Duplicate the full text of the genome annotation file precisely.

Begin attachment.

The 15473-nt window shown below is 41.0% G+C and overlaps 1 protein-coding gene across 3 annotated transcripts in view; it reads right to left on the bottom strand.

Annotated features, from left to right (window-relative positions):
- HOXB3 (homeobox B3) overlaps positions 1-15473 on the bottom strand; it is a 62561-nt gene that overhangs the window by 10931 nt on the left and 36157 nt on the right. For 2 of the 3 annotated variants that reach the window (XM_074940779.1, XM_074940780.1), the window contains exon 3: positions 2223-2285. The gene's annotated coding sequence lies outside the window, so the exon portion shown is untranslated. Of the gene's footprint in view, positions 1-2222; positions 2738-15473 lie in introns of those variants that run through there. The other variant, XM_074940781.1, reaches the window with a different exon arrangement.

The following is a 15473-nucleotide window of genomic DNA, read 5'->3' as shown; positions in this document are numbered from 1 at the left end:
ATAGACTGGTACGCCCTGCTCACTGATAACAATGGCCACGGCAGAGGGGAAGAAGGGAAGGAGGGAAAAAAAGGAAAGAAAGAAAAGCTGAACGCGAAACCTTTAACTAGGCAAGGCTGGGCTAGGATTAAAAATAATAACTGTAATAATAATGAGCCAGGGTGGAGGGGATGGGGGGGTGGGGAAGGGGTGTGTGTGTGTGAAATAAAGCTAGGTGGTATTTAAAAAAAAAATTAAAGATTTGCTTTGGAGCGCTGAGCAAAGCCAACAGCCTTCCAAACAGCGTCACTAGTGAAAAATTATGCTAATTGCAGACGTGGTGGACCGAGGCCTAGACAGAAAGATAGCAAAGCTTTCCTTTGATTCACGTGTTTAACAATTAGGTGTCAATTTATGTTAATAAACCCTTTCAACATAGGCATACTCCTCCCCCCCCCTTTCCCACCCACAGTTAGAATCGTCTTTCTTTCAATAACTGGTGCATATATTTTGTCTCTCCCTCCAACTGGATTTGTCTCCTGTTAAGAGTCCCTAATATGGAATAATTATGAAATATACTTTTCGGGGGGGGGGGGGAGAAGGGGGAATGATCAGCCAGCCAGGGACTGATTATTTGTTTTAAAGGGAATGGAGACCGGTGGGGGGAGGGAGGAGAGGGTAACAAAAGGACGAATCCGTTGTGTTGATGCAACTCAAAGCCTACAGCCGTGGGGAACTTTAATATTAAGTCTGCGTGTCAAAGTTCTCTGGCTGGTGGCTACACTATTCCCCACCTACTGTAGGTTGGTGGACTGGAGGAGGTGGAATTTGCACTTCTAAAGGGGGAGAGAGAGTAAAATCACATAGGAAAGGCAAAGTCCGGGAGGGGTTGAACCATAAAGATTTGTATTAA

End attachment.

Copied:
The 15473-nt window shown below is 41.0% G+C and overlaps 1 protein-coding gene across 3 annotated transcripts in view; it reads right to left on the bottom strand.

Annotated features, from left to right (window-relative positions):
- HOXB3 (homeobox B3) overlaps positions 1-15473 on the bottom strand; it is a 62561-nt gene that overhangs the window by 10931 nt on the left and 36157 nt on the right. For 2 of the 3 annotated variants that reach the window (XM_074940779.1, XM_074940780.1), the window contains exon 3: positions 2223-2285. The gene's annotated coding sequence lies outside the window, so the exon portion shown is untranslated. Of the gene's footprint in view, positions 1-2222; positions 2738-15473 lie in introns of those variants that run through there. The other variant, XM_074940781.1, reaches the window with a different exon arrangement.

The following is a 15473-nucleotide window of genomic DNA, read 5'->3' as shown; positions in this document are numbered from 1 at the left end:
ATAGACTGGTACGCCCTGCTCACTGATAACAATGGCCACGGCAGAGGGGAAGAAGGGAAGGAGGGAAAAAAAGGAAAGAAAGAAAAGCTGAACGCGAAACCTTTAACTAGGCAAGGCTGGGCTAGGATTAAAAATAATAACTGTAATAATAATGAGCCAGGGTGGAGGGGATGGGGGGGTGGGGAAGGGGTGTGTGTGTGTGAAATAAAGCTAGGTGGTATTTAAAAAAAAAATTAAAGATTTGCTTTGGAGCGCTGAGCAAAGCCAACAGCCTTCCAAACAGCGTCACTAGTGAAAAATTATGCTAATTGCAGACGTGGTGGACCGAGGCCTAGACAGAAAGATAGCAAAGCTTTCCTTTGATTCACGTGTTTAACAATTAGGTGTCAATTTATGTTAATAAACCCTTTCAACATAGGCATACTCCTCCCCCCCCCTTTCCCACCCACAGTTAGAATCGTCTTTCTTTCAATAACTGGTGCATATATTTTGTCTCTCCCTCCAACTGGATTTGTCTCCTGTTAAGAGTCCCTAATATGGAATAATTATGAAATATACTTTTCGGGGGGGGGGGGGAGAAGGGGGAATGATCAGCCAGCCAGGGACTGATTATTTGTTTTAAAGGGAATGGAGACCGGTGGGGGGAGGGAGGAGAGGGTAACAAAAGGACGAATCCGTTGTGTTGATGCAACTCAAAGCCTACAGCCGTGGGGAACTTTAATATTAAGTCTGCGTGTCAAAGTTCTCTGGCTGGTGGCTACACTATTCCCCACCTACTGTAGGTTGGTGGACTGGAGGAGGTGGAATTTGCACTTCTAAAGGGGGAGAGAGAGTAAAATCACATAGGAAAGGCAAAGTCCGGGAGGGGTTGAACCATAAAGATTTGTATTAA